Prime Minister Shinzo Abe expressed his resolve at a meeting with Okinawa officials Tuesday to allocate as much money as possible in next year’s budget to promote the prefecture’s economy.
The Abe administration plans to allocate about ¥340 billion to boost the regional economy, sources said, amid hope of obtaining Okinawa Gov. Hirokazu Nakaima’s permission for landfill work needed to build a replacement facility for the Futenma military base.
Earlier in the day in a meeting with Abe, Nakaima called for the U.S. Marine Corps Futenma Air Station in the city of Ginowan to be shut down within five years, and for Camp Kinser, known also as the Makiminato Service Area, in Urasoe to be wholly returned to Japanese control within seven years.
If the administration earmarks ¥340.8 billion, as requested, for fiscal 2014 to shore up Okinawa’s economy, it would represent an increase of ¥40.7 billion from the initial budget for this year. It would also be the second year in a row for the allocation to top ¥300 billion.
The governor, who is considering whether to authorize landfill work to build a replacement facility for the Futenma base in a coastal area, also demanded that the Status of Forces Agreement be revised.
After the meeting, Nakaima indicated he will soon decide whether to authorize the landfill work, telling reporters, “I’m hoping to settle this case in one way or another by the end of this year . . . I may manage to finish it by the yearend.”
The central government hopes to encourage Nakaima to authorize the work by satisfying the prefecture’s budget requests for the new fiscal year and the steps aimed at lightening Okinawa’s base-hosting burden.
Later Tuesday, Nakaima, who had shown up for the meeting at the prime minister’s office in a wheelchair, was admitted into a Tokyo hospital to undergo an examination for pain and numbness that he has been experiencing since last month in his waist and legs, according to the Okinawa Prefectural Government.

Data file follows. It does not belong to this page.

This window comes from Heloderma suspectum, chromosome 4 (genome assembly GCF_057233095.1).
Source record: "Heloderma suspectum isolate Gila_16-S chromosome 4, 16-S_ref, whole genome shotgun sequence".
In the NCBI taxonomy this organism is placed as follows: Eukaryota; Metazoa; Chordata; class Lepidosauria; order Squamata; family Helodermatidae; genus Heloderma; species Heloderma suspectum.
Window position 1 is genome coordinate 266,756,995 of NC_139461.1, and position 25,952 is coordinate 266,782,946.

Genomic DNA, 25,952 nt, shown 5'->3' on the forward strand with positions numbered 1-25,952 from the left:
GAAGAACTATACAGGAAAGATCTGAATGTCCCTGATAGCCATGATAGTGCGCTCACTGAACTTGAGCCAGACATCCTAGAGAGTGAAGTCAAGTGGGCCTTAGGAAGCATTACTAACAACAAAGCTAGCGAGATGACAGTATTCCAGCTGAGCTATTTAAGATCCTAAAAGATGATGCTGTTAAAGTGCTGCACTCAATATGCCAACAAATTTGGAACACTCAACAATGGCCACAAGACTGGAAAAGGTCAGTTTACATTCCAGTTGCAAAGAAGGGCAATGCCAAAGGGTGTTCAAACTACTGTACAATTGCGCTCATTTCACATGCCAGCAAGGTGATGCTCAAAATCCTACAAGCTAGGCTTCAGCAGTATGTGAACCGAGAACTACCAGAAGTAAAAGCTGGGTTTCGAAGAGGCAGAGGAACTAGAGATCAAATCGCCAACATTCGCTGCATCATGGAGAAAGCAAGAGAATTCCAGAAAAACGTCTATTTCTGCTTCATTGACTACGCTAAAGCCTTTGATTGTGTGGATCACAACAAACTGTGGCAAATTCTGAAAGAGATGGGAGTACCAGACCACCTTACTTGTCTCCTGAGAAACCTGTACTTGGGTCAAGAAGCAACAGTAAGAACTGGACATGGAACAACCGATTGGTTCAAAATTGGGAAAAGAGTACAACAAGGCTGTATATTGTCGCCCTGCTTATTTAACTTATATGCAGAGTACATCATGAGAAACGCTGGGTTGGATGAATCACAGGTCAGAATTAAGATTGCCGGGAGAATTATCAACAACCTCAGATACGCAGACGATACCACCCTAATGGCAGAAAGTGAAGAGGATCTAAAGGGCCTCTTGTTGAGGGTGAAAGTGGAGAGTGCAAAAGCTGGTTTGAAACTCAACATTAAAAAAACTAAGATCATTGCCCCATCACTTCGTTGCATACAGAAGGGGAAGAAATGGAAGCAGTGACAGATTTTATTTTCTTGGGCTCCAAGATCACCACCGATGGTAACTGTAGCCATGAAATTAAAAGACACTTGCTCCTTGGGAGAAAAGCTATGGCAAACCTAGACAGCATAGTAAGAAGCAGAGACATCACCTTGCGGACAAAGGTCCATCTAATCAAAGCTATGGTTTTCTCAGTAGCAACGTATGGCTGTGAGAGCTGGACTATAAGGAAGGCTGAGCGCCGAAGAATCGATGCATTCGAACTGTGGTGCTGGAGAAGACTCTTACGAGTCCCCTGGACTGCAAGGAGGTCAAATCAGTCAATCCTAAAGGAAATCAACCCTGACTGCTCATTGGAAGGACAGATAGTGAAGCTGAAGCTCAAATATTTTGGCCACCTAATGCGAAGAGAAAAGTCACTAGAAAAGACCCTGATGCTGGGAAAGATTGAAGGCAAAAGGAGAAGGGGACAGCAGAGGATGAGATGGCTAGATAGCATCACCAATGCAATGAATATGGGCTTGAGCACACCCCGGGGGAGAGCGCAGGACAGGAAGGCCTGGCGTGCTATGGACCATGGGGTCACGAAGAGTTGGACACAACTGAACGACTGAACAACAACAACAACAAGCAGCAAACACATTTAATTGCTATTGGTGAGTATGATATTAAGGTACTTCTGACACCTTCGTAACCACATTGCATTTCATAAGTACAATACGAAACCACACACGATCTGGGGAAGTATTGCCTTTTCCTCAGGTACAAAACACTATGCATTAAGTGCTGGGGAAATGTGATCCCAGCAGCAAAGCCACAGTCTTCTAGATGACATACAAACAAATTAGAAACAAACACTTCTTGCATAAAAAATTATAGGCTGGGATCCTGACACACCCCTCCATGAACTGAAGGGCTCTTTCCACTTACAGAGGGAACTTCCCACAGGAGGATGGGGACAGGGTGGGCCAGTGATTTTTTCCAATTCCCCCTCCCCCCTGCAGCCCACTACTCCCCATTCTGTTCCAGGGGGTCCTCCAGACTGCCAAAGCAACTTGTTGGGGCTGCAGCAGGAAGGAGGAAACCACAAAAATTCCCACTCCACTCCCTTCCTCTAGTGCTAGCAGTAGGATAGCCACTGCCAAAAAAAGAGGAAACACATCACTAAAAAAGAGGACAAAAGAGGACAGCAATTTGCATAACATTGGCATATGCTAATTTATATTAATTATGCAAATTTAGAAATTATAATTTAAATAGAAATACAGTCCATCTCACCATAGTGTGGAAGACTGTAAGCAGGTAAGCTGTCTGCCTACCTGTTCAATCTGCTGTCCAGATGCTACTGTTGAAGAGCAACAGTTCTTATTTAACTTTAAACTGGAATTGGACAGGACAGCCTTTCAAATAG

In a statement, Vice Gov. Kurayoshi Takara said the prefectural government will disclose when he can be released from the hospital as soon as it becomes clear. A source close to Nakaima said the hospitalization is unlikely to affect the timing of his decision, saying that his symptoms are “not so serious.”
During the meeting in the morning, which also drew several Cabinet ministers, Nakaima requested that the budget be fully allocated.
On the SOFA, he said it is unrealistic to seek the improvement of the agreement’s administration because it depends on U.S. acceptance, instead calling for a revision to the wording in the pact.
“We want the Status Of Forces Agreement to be revised so expert investigators can enter the base and do their work when an incident or accident happens,” he said.
During a news conference after the meeting, Chief Cabinet Secretary Yoshihide Suga said the administration will make “maximum efforts” for a revision “from the standpoint of Okinawa Prefecture.”
Nakaima also pressed for the transfer of MV-22 Osprey aircraft from the Futenma base to multiple locations outside of Okinawa, and the construction of a railway system on Okinawa Island.
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